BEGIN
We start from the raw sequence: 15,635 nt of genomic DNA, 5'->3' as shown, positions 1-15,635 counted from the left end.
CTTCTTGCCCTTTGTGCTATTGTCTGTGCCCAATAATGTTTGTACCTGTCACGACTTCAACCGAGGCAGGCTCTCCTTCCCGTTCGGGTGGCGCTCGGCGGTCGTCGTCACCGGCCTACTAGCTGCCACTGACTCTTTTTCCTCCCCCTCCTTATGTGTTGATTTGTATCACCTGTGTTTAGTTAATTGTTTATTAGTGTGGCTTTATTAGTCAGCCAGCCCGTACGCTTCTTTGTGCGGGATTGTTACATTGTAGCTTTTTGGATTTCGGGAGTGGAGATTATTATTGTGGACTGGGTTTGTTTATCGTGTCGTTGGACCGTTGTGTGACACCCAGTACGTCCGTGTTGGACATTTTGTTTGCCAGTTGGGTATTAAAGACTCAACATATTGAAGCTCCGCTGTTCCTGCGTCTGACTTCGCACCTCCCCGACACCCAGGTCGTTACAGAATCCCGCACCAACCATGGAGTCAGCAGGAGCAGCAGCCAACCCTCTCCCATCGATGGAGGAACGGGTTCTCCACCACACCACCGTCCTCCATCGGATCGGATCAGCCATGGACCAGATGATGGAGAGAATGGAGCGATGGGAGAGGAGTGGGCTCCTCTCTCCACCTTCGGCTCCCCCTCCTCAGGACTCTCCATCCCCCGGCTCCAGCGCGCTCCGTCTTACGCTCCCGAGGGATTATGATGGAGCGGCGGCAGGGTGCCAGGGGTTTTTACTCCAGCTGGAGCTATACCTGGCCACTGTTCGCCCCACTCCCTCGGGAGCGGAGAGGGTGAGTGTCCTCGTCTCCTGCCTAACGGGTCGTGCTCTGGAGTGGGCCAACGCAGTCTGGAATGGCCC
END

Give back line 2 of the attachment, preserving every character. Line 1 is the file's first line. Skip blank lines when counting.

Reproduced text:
CTTCTTGCCCTTTGTGCTATTGTCTGTGCCCAATAATGTTTGTACCTGTCACGACTTCAACCGAGGCAGGCTCTCCTTCCCGTTCGGGTGGCGCTCGGCGGTCGTCGTCACCGGCCTACTAGCTGCCACTGACTCTTTTTCCTCCCCCTCCTTATGTGTTGATTTGTATCACCTGTGTTTAGTTAATTGTTTATTAGTGTGGCTTTATTAGTCAGCCAGCCCGTACGCTTCTTTGTGCGGGATTGTTACATTGTAGCTTTTTGGATTTCGGGAGTGGAGATTATTATTGTGGACTGGGTTTGTTTATCGTGTCGTTGGACCGTTGTGTGACACCCAGTACGTCCGTGTTGGACATTTTGTTTGCCAGTTGGGTATTAAAGACTCAACATATTGAAGCTCCGCTGTTCCTGCGTCTGACTTCGCACCTCCCCGACACCCAGGTCGTTACAGAATCCCGCACCAACCATGGAGTCAGCAGGAGCAGCAGCCAACCCTCTCCCATCGATGGAGGAACGGGTTCTCCACCACACCACCGTCCTCCATCGGATCGGATCAGCCATGGACCAGATGATGGAGAGAATGGAGCGATGGGAGAGGAGTGGGCTCCTCTCTCCACCTTCGGCTCCCCCTCCTCAGGACTCTCCATCCCCCGGCTCCAGCGCGCTCCGTCTTACGCTCCCGAGGGATTATGATGGAGCGGCGGCAGGGTGCCAGGGGTTTTTACTCCAGCTGGAGCTATACCTGGCCACTGTTCGCCCCACTCCCTCGGGAGCGGAGAGGGTGAGTGTCCTCGTCTCCTGCCTAACGGGTCGTGCTCTGGAGTGGGCCAACGCAGTCTGGAATGGCCC